Season two of Glee wasn’t supposed to air in India until later that summer, but I’d somehow found a website that had informed me, in no uncertain terms, that Santana and Brittany were going to make out.
As in, kissing.
As in, kissing on a bed.
My mother, tired after a long day of listening to children misspell words and marking huge red circles over their incorrect fractions, would power-walk on the streets in front of our house for about an hour. She waited until after she had kneaded the dough to make roti, called out my name twice to tell me to light the lamp in front of the Lord Ganesh idol that stood in the center of a woodwork palace that had been set up (“In the east, because that’s an auspicious direction,” my mother had told me once, and I’d just nodded, unable to comprehend the puzzling mystery of the placement of this representation in one specific direction when God was, supposedly, everywhere), and pulled on her scarf from where it had been hanging on the door.
“I’m going to take a walk outside, okay?” she’d say, and my brother and I would make an effort to nod as casually as possible, even if our insides were jumping with the anticipation of a few minutes of freedom from studying. Then, as she would walk out the door, I would wait for exactly one minute and thirty seconds before jumping up and running to lock it.
My brother would wander toward the TV to watch some movie, and I’d go straight for the computer and open two tabs. In one, YouTube. In the other, fanfiction.net, where I tweaked the character filters so I could read about Santana and Brittany falling in love for the thousandth time.
I was still going through the phase of “Hey, girls are hot and I can want to make out with them, but it’s okay because it’ll only be for a little while and then I can find a guy I want to settle down with.” But after reading about how Brittany and Santana made out (for real), I pulled up the video of their scene in “Duets” to watch and rewatch it, pausing ionly while my brother wandered into the room to mask it with another tab which was paused on some random video of Finn and Rachel kissing.
“He’s cute,” I’d lie to him, when he asked about it, and he’d just shake his head in a what-even-are-girls way.
It was my guilty pleasure, scouring the internet for videos and articles on queer content in movies and on television, and while watching most of it resulted in me hiding my face with my hands because I couldn’t stop blushing, it was still the most exciting period of my life. I had just discovered a whole new world, and it kept me up at night. I’d go over countless scenarios of some nameless, faceless girl in bed with me, holding me close and kissing my cheek. Maybe that was the Indian in me, the Indian that had been brought up in a household where sex was a taboo topic, but I only fantasized about cuddling, not sex. I would imagine there was someone holding my hand, someone whose hand was soft and who smelled like flowers. I would imagine elaborate long love stories — and end them with me finally marrying some boy.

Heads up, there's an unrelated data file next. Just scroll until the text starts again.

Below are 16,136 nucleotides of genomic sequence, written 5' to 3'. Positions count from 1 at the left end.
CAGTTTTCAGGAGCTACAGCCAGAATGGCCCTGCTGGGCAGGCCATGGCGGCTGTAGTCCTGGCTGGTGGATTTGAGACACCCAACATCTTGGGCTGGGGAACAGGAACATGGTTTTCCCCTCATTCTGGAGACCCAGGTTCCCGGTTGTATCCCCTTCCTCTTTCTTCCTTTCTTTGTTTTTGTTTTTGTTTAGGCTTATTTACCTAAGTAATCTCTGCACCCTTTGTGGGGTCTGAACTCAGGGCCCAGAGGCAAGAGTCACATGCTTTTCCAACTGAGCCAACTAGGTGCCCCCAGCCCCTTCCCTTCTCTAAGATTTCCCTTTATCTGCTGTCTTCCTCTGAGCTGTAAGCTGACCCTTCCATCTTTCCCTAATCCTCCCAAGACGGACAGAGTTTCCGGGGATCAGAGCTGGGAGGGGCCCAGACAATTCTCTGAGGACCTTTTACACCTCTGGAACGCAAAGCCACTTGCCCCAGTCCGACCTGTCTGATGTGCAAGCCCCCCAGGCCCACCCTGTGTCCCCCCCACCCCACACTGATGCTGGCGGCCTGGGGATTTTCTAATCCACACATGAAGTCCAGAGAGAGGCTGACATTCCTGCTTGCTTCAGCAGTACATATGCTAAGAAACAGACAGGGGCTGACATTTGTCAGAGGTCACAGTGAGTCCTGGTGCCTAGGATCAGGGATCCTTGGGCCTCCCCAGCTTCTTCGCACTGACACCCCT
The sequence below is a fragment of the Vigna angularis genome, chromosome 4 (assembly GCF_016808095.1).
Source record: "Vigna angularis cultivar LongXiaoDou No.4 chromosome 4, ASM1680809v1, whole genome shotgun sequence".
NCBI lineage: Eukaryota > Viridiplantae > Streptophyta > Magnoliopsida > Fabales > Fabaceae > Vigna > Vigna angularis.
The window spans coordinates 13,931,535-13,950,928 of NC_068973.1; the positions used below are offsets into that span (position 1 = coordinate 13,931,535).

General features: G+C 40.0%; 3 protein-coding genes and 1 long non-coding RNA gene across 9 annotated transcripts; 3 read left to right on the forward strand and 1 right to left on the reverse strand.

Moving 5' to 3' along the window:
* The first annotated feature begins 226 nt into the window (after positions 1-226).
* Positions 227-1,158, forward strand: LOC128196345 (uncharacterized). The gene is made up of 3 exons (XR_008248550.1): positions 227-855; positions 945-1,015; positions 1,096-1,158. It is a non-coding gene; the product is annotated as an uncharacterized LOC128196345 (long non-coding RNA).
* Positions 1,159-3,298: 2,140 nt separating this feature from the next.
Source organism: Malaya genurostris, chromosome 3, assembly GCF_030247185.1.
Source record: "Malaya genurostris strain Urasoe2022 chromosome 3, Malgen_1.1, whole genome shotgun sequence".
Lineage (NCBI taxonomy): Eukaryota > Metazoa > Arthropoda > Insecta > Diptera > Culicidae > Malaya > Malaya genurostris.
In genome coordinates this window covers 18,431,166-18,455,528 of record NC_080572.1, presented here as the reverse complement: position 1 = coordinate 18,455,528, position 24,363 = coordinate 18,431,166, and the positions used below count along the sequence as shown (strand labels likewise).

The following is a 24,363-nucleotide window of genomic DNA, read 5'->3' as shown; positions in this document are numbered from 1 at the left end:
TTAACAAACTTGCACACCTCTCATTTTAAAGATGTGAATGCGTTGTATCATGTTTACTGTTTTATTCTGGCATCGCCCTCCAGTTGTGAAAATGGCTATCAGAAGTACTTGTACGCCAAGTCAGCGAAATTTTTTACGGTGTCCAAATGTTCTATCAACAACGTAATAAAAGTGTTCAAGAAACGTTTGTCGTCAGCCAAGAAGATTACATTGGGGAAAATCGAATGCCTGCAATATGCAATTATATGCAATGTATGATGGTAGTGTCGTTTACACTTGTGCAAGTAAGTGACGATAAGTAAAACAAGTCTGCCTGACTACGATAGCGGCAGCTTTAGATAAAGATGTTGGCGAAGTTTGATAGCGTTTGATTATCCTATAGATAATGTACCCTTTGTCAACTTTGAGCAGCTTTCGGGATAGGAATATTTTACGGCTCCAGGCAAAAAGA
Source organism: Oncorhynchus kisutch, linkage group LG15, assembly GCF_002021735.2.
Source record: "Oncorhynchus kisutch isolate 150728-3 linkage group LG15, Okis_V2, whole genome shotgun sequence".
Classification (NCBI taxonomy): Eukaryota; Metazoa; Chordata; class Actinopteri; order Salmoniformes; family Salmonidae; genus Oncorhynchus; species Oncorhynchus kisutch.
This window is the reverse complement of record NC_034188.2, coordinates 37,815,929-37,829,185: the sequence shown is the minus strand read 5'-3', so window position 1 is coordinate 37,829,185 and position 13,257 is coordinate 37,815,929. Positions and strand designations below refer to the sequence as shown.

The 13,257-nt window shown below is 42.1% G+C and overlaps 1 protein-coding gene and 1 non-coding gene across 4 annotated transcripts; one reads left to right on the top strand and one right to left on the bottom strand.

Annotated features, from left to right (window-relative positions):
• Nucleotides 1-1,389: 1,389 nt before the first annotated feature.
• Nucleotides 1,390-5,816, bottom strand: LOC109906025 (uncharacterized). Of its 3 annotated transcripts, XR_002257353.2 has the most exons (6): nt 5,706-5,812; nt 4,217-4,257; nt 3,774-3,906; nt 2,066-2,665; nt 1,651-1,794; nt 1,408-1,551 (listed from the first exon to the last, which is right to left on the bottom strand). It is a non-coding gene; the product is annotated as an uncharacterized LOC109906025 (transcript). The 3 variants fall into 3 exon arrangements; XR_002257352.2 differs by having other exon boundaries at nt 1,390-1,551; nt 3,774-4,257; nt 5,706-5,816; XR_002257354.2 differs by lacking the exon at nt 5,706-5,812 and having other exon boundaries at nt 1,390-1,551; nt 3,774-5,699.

Like, I said, deep denial.
There was no way I could do all of this sneaking around with the computer and not get caught, and I did. More than once. In different ways, watching and resulting in varying expressions of shame and remorse on my face. Sometimes the computer wouldn’t have shut down properly, other times I would have forgotten to wipe the history. My mother wasn’t tech-savvy enough to check the history, but my dad was, and it always scared the wits out of me to think he would make sense of the websites I used to visit. In my head, though, it was never a real possibility that they could actually figure it out.
I suppose it was due to my family’s extreme Indianness, that compulsive need to stick to everything traditional and conventional. I thought that they would explain away any strange behavior as puberty. I tried to stop, but I was like an addict. I couldn’t keep herself away from this world I had discovered behind the screen. I just got better at wiping the history, using the incognito tab and timing my browsing better. And yet, two out of every five times, I’d get caught again and the resentment, the shame and the self-loathing would begin. I’d promise to never do it again, brush off questions like “What do you even do on the computer this much?”, stay quiet, and quietly wait for the next time my parents would leave me alone so I could feel free.